https://berkleycenter.georgetown.edu/forum/religious-freedom-in-france-s-presidential-elections/responses/why-do-the-french-fear-islam

British foreign office: Muslim Brotherhood is “fundamentally non-violent” and contributes to peace

On Monday, the British Foreign and Commonwealth Office (FCO) issued a report which argued that groups like the Muslim Brotherhood are the “best ‘firewall'” against violence in democratic transitions. This was their conclusion because, when individuals and groups are excluded from the political process and subject to repression, they may resort to violence.

This appears to reverse the government’s stance, as defined by the 2014 review of the Muslim Brotherhood by UK then-ambassador to Saudi Arabia John Jenkins. The previous assessment saw the Muslim Brotherhood as a gateway to a violent form of radicalisation.

The new assessment sees the Muslim Brotherhood as a necessary policy partner in the Middle East.

Some politicians have expressed concern over the new report, including the chair of the foreign affairs committee, Crispin Blunt.

Surveys allow new insights into Europeans’ rejection of Muslim immigration

Official condemnation of the ban

In the aftermath of President Trump’s executive order temporarily halting immigration from seven Muslim-majority countries, the liberal media has often looked for European moral leadership in an age of Trumpism.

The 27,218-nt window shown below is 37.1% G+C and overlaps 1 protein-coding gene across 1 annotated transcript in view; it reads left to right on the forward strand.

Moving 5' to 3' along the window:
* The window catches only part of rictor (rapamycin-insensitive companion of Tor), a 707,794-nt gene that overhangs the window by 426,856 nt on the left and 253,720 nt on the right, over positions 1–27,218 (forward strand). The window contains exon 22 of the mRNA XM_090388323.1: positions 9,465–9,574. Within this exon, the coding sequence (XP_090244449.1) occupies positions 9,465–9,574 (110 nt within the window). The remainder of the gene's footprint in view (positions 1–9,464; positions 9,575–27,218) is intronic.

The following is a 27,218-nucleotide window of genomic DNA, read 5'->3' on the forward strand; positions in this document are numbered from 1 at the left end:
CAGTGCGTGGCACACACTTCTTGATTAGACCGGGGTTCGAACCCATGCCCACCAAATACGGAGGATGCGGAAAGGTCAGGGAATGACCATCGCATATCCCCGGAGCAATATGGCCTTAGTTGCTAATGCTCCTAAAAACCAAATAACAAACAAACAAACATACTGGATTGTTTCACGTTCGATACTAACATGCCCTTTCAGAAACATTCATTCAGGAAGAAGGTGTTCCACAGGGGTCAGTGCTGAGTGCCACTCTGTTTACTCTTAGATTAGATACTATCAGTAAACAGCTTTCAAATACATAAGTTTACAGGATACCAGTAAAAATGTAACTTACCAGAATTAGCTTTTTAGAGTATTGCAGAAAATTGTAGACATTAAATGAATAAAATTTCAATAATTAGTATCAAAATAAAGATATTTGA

Many of the continent’s politicians struck a similar tone, arguing for the need to uphold European values in the face of xenophobia and racism. EU foreign policy chief Federica Mogherini, as well as the leaders of the largest factions in the European Parliament, emphasised the EU’s willingness to stand up for “European legal culture and fundamental values”.(( http://www.europarl.europa.eu/news/en/news-room/20170131IPR60380/meps-firmly-condemn-us-travel-ban-in-debate-with-federica-mogherini ))

Similarly, the Bloc’s national leaders seemed to develop a common position against the Trump administration and its ‘Muslim ban’. At the gathering of the Union’s 28 heads of government in Malta earlier this month, UK Prime Minister Theresa May was rebuffed for what the continent’s leaders deemed her too concessionary stance vis-à-vis the incoming US administration.(( http://www.independent.co.uk/news/uk/politics/eu-malta-summit-european-leaders-rebuff-theresa-may-bridge-donald-trump-us-angela-merkel-francois-a7561106.html ))

Sobering survey results

Against this backdrop, the results of a survey commissioned by Chatham House are sobering. Carried out between December 12, 2016, and January 11, 2017, the survey interviewed 10,195 participants from 10 EU countries, asking them about their preferences regarding Muslim immigration.

Across the continent, an absolute majority of 54.6 per cent agreed to the statement that “All further migration from mainly Muslim countries should be stopped”. The strongest rejection of Muslim migration came from Poland (71 per cent), as well as Austria, Hungary, Belgium, and France (all above 60 per cent).

Only in Spain and the United Kingdom does the share of those supporting drastic immigration restrictions fall below the 50 per cent threshold. And in no country does the proportion of those actively disagreeing with the statement that “All further migration from mainly Muslim countries should be stopped” rise above 32 per cent.

(Moderate) cleavages according to gender, age, and rural/urban divide

The survey results highlight that men are slightly more likely than women to favour shutting the door to Muslim immigrants (57 to 52 per cent). Among the 18 to 29 year-olds, the share of those supportive of a restrictive policy is lowest (at 44 per cent), while it is highest among senior citizens above the age of 60 (63 per cent).